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Using Secure Sockets Layer
WebLogic Server can be configured to work with the Secure Sockets Layer (SSL) protocol. SSL is the Internet standard for secure communication and provides end-to-end encryption of transmitted data.
There are two pages in the administrator console that configure SSL support. To get to these pages, expand the Servers node in the left panel and click on one of the servers executing your domain. In the right panel, click on the Configurations tab. The two SSL pages can be reached by clicking on the General or Keystores & SSL tab. The General page allows SSL to be enabled and the SSL port to be set, as shown in Figure 28.19. Enabling SSL requires an SSL port to be chosen. Enabling or disabling requires WebLogic Server to be restarted. Simply enabling SSL will encrypt client connections. This will provide data integrity and make communications confidential. However, it will not allow the server or the client to authenticate itself.
For the server to be able to authenticate itself to clients, it must have a private key and a digital certificate.
Generating Digital Certificates
To use SSL within WebLogic Server, you need a digital certificate. The sample certificates that come with WebLogic Server can be used in a development environment, but for production purposes, you must create your own. There are several ways of doing this as the following sections point out.
The CertGen tool can be used to generate certificates and private keys to be used for testing, not for production. The CertGen tool is found in weblogic.jar and is started with the following syntax:
java utils.CertGen password certfile keyfile
This command will generate certificate files named certfile and private key files named keyfile. The private key's password will be the one entered. Before executing this tool, copy the files CertGenCA.der and CertGenCAKey.der from the WL_HOME/server/lib directory to the directory you are running the tool in.
Certificate Request Generator Servlet
To use SSL in a production environment, you must request and get a certificate and private key from a trusted certificate authority (CA). Examples of CA are Entrust (www.entrust.com) and VeriSign (www.verisign.com). CAs expect requests to come in a format called a certificate signature request (CSR). WebLogic Server 7.x came with a servlet that collects information from you and generates a private key file (.der extension), a CSR in binary format (.dem file), and in ASCII format (.pem file). WebLogic 8.1 still comes with the Web application certificate.war that contains the certificate signature request servlet. However, this Web application has been deprecated as of 8.1 and BEA recommends using the keytool utility mentioned in the next section.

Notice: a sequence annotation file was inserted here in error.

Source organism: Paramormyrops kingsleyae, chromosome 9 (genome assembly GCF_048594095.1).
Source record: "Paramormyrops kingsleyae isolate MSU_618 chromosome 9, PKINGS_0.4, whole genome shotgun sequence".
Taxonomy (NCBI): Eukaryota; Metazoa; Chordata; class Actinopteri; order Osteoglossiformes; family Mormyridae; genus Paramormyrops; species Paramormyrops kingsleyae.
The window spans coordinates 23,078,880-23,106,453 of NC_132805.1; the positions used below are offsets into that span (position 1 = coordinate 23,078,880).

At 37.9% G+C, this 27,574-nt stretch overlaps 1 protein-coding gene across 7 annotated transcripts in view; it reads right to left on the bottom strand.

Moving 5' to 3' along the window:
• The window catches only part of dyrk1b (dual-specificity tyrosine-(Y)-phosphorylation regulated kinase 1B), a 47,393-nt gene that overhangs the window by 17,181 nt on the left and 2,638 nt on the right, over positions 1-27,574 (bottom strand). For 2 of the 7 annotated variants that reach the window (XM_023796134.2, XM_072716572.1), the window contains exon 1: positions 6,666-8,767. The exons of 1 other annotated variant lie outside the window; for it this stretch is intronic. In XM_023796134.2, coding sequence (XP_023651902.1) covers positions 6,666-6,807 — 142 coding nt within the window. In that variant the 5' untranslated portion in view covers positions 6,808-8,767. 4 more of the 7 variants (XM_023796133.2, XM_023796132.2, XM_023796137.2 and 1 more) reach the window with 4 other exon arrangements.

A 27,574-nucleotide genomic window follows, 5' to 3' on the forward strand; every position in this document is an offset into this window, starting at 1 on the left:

Another option for generating private keys and certificates is the keytool utility that comes with the JDK. This utility stores private keys and certificates in a keystore. By default, this file is named .keystore and its location is determined by the value of the user.home environmental variable. To generate keys and certificates, use the following syntax:
keytool -genkey -alias myalias -keypass mypassword
This will generate a key pair—a public and private key—and wrap the public key into a X.509 v1 self-signed certificate. The alias myalias will be used to refer to this key pair when using keytool in the future. The password mypassword will be used to protect the private key.
keytool has many options for generating, importing, and managing private keys and digital certificates. For more information, please go to the following URL: http://java.sun.com/j2se/1.3/docs/tooldocs/win32/keytool.html.
SSL for Server Authentication
To have WebLogic Server authenticate itself to clients, WebLogic Server must be able to find its private key and digital certificate. You will either refer to them by their filenames or by their alias in a keystore. This information will be entered into the SSL page in the administrator console. To get to this page, expand the Servers node in the left panel and click on the name of the server to configure. Click on the Configuration tab in the right panel and then click on the Keystores & SSL tab. You'll see the SSL form shown in Figure 28.20.
Figure 28.20. The SSL page contains information specific to certificates and private keys used by the server.
When using a keystore:
When using filenames:
In either case, click the Apply button and reboot WebLogic Server.
SSL for Mutual Authentication
To request clients for digital certificates, you must have SSL enabled and also set the Two Way Client Cert Behavior: drop down in the advanced options in the Keystores & SSL page in the administrator console.
If set, the Client Certificate Enforced attribute requires a client to present a certificate. If the client cannot present a certificate, WebLogic Server ends the SSL connection.
If set, the Client Certificate Requested But Not Enforced attribute request a client to present a certificate. If the client cannot present a certificate, WebLogic Server continues the SSL connection. In this case, the connection is encrypted, but the client is not authenticated.
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